By Margie Sugarman
Margie Sugarman is a leading board-certified psychotherapist and sports consultant based in New York. Margie’s desire is to enhance performance through the connection between the mind and body, and her current client list includes Olympic, professional and amateur athletes across the country. Her experience employing various therapeutic modalities has helped equestrians win classics, junior medals and grand prix. Do you have a question you want Margie to answer? Send questions to firstname.lastname@example.org.
I haven’t been riding for as long as some of my friends. I developed an interest in horses pretty late in the game, but I’m fully devoted to learning everything I need to know. I’ve competed in some less-recognized competitions and shows and have placed. However, my friends blow it off because the names of these shows aren’t “prestigious.” While I’m happy that I’m being recognized for my talent at these smaller shows, their view toward them is undermining my confidence. Do you feel that I should not compete in these “lesser-known” shows and just wait for the “big name” shows?
Most people believe that all athletes began playing sports right out of the womb — practicing their craft at all times. This certainly is exemplified through the paths of many major athletes. For example, most professional basketball players would shoot hoops in their driveways, local gyms or anywhere they could find a game. Most major league baseball players played Little League. Olympic swimmers probably began swimming in their backyard pools, at a local swimming hole or at a community pool. Sports, however, are beneficial even for the late bloomer. Why? They often can and do recreate and re-define an individual. Physical activity and participation in a sport keeps your mental skills sharp. Why? The physical activity triggers chemicals that can make you feel good.
Even though you started riding later in life than your friends, you shouldn’t downplay the achievements you’ve reached. You appear to have progressed quite well. You must remember that your skills were learned at a later point in life when fears were more likely to invade your endeavors than when you were young. You’ve achieved recognition, probably at the local level. You enjoyed yourself, met the challenges and pursued your love of the sport.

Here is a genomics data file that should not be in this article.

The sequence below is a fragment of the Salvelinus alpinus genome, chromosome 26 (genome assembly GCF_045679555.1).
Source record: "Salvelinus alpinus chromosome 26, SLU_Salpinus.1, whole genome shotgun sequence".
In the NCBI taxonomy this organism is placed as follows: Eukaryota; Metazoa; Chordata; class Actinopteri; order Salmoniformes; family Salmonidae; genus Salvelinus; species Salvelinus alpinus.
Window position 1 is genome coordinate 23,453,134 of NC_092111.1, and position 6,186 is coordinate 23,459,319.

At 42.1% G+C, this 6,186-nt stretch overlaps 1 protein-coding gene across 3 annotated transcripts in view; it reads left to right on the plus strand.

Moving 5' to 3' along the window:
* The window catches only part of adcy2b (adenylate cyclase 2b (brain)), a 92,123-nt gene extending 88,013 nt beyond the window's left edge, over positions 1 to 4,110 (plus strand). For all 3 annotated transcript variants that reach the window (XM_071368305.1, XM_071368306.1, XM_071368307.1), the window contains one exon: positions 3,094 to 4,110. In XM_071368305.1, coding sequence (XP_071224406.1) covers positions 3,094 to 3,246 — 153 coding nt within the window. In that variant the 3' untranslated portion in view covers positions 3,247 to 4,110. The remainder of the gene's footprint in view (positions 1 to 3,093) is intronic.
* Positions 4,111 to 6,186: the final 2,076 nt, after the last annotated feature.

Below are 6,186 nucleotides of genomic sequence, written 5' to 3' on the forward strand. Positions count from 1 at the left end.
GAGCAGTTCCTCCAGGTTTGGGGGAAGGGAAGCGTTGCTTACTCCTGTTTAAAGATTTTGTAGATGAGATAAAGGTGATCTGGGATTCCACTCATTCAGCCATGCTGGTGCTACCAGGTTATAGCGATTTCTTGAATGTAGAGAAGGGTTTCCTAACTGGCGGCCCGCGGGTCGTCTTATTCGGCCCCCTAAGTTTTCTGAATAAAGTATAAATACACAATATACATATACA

Let’s look at this again: You began riding at an older age, on the local level and you’re building your confidence and progressing at an appropriate speed. If your “friends” are blowing off your success and not acknowledging your progress, I wonder why you’re friends with them. They should be applauding you for your success and determination, having begun so much later than they did. They should be rooting you on to continue so you can join them at “their” recognized shows. They should be sharing in your successes, not undermining them.
You serve as an example of how an interest shouldn’t be age-limiting, but rather, motivating. Continue your riding and learn all you can. As you perfect each challenge, you’ll move on to the next one. I can’t wait to see your friends’ faces when you collect that blue ribbon at one of those “prestigious” shows. You and your trainer will know when that time will be. You go, girl!